How to Make Pinecone Bird Feeders

How to Make Pinecone Bird Feeders
Pinecone bird feeders are a simple craft that can aid both migratory and resident birds, especially in colder months when food is less available. In warmer months, pinecone bird feeders can subsidize parents and young birds but should be monitored and replaced regularly to prevent the peanut butter from spoiling. Attracting the birds to an easily viewable spot can aid young bird watchers hoping to learn about their avian neighbors.

Instructions

Difficulty: Easy

Things You’ll Need:
  • Pinecone Peanut butter Wax paper Birdseed 3 feet of string or yarn
  • Pinecone
  • Peanut butter
  • Wax paper
  • Birdseed
  • 3 feet of string or yarn
Step 1
Tie the string or yarn to the top of the pinecone so you'll be able to hang the pinecone to a tree limb or other structure.
Step 2
Coat the pinecone with peanut butter, getting peanut butter inside the open spaces between the seed scales.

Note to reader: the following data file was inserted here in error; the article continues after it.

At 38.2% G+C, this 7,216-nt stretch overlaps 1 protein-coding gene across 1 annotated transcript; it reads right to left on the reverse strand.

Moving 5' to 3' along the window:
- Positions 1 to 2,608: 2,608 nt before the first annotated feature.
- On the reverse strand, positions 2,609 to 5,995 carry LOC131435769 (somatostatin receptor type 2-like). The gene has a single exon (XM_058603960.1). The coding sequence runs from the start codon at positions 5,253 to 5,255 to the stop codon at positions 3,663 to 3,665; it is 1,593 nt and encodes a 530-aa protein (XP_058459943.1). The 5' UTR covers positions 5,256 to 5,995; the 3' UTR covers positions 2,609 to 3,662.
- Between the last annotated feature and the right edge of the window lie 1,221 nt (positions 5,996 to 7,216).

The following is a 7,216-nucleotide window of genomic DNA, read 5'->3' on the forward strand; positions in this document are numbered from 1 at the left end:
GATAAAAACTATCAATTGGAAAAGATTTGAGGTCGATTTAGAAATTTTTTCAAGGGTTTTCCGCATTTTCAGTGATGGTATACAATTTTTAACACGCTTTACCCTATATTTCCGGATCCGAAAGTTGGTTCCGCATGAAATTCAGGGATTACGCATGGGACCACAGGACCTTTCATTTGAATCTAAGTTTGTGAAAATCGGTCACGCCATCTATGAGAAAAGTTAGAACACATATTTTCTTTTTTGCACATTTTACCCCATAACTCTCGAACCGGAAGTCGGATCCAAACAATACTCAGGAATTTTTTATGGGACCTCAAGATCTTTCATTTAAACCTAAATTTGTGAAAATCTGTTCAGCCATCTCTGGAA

Step 3
Spread birdseed on a sheet of wax paper. Choose birdseed that is specific for the birds you want to feed.
Step 4
Roll the pinecone in the birdseed until it is covered.
Step 5
Hang the bird feeder on a branch. It should hang a few feet down to prevent other animals from stealing the food.

Tips & Warnings

 
In warm weather, peanut butter spoils quickly and can separate into its constituent parts. Do not use excessive amounts of peanut butter when feeding nesting birds. The peanut butter could be transferred to the bird's feathers, then to the eggs, causing harm.
 
In warm weather, peanut butter spoils quickly and can separate into its constituent parts.
 
Do not use excessive amounts of peanut butter when feeding nesting birds. The peanut butter could be transferred to the bird's feathers, then to the eggs, causing harm.

Article Written By David Chandler

David Chandler has been a freelance writer since 2006 whose work has appeared in various print and online publications. A former reconnaissance Marine, he is an active hiker, diver, kayaker, sailor and angler. He has traveled extensively and holds a bachelor's degree from the University of South Florida where he was educated in international studies and microbiology.

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